by Morley Walker
Jeremy Tran could barely see over the top of the table when he started playing table tennis competitively at age 7.
Now 14, Jeremy is one of the province’s top-ranked players and one likely to shine at the Canadian National Table Tennis Championships, being held July 5 to 10 at the University of Winnipeg.
“I love the sport,” said Jeremy, a Grade 9 student at Henry G. Izatt Middle School in Whyte Ridge. “It’s much harder than it looks when it gets competitive.”
Truer words were never spoken.
Played at its highest level, table tennis demands agility, speed, concentration and fearsome eye-hand co-ordination. Experts have compared top players’ reaction times to those of a jet pilot.
Jeremy uses spins, lobs, and smashes to move the ball around the table in a way that would amaze the casual basement player.
“Like any other sport, it requires years of intense practice to master,” said Darek Mikita, president of the Manitoba Table Tennis Association.
“Jeremy is one of several of our young players who deserve credit for dedicating themselves to constantly improving.”
A small non-profit organization under the umbrella of Sport Manitoba, the MTTA has been planning for months to get ready for July’s Canadian championships.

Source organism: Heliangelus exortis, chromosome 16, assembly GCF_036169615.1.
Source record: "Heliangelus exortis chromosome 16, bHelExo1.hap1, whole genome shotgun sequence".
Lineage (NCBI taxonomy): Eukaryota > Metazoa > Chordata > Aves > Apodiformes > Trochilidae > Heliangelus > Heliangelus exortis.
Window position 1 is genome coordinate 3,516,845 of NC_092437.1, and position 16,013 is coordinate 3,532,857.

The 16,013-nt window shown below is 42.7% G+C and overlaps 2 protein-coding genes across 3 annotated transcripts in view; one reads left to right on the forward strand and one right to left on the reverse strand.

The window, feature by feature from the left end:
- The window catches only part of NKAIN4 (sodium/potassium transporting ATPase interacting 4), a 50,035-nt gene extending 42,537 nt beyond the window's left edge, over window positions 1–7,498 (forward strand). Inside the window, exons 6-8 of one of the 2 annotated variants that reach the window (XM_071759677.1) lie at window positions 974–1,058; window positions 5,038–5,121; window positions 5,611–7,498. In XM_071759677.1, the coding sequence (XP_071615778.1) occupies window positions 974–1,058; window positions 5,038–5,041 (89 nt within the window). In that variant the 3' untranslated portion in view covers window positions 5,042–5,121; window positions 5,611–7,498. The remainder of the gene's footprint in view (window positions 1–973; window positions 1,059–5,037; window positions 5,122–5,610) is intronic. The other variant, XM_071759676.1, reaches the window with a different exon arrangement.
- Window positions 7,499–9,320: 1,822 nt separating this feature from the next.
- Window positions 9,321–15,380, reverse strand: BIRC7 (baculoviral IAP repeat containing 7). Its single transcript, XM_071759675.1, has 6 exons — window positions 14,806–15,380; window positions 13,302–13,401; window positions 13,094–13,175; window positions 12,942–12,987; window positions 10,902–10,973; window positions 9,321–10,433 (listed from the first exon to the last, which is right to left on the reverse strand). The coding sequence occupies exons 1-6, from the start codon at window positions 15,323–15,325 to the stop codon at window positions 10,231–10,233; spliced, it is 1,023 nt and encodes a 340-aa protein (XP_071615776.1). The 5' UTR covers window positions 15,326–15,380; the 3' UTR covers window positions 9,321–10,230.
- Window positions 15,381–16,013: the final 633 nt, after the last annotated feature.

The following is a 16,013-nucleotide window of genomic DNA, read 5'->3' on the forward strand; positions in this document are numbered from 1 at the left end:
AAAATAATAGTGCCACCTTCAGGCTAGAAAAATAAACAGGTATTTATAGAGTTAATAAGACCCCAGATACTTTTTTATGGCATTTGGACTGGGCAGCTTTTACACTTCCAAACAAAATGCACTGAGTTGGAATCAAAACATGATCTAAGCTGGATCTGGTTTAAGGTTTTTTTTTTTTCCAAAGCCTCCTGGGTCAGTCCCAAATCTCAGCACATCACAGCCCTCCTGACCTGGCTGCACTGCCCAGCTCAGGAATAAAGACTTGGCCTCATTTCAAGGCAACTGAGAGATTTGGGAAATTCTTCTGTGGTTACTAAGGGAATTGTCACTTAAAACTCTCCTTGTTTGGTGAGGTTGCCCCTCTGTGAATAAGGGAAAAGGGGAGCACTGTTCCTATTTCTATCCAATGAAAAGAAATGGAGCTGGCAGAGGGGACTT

It is the first time since 1992 that the nationals have been held in Winnipeg. About 200 players from across the country are expected to converge on the U of W’s Duckworth Centre, where at least a dozen tables will be in action in a variety of junior and senior men's and women's singles and doubles categories.
“We want to make these the best nationals ever,” said Mikita. “Our volunteers have been working non-stop.”
Table tennis, an Olympic sport since 1988, is second only to soccer as the world’s most popular recreational sport.
Its popularity is growing in Canada, because of recent immigration from Asia, Eastern Europe and Africa, where it is taken seriously, indeed.
Jeremy was introduced to the sport as a pre-schooler by his father, director of the provinces Occupational Health Unit. His mother is a senior IT specialist.
Jeremy's table tennis skills have earned him a spot on Canada’s elite Boys Cadet 15 Squad. His older sister, Naomi, 15, has also been a top table tennis player. She has transferred her skills to badminton, where she has competed provincially.
Jeremy also loves soccer and he plays clarinet in his school band. He admits he gets ribbed for his table tennis obsession.
“My friends don’t think table tennis is as challenging as hockey,” said Jeremy, who practises two or three hours several days a week.
“But I don’t mind. Personally, I just want to medal at the nationals.”
The MTTA is encouraging spectators to come out and cheer on their favourite players. Check out the organization's website, mtta.ca, for event times and details.
(WinnipegREALTORS® is a proud community supporter of the Canadian National Table Tennis Championships being held in Winnipeg from July 5 to10.)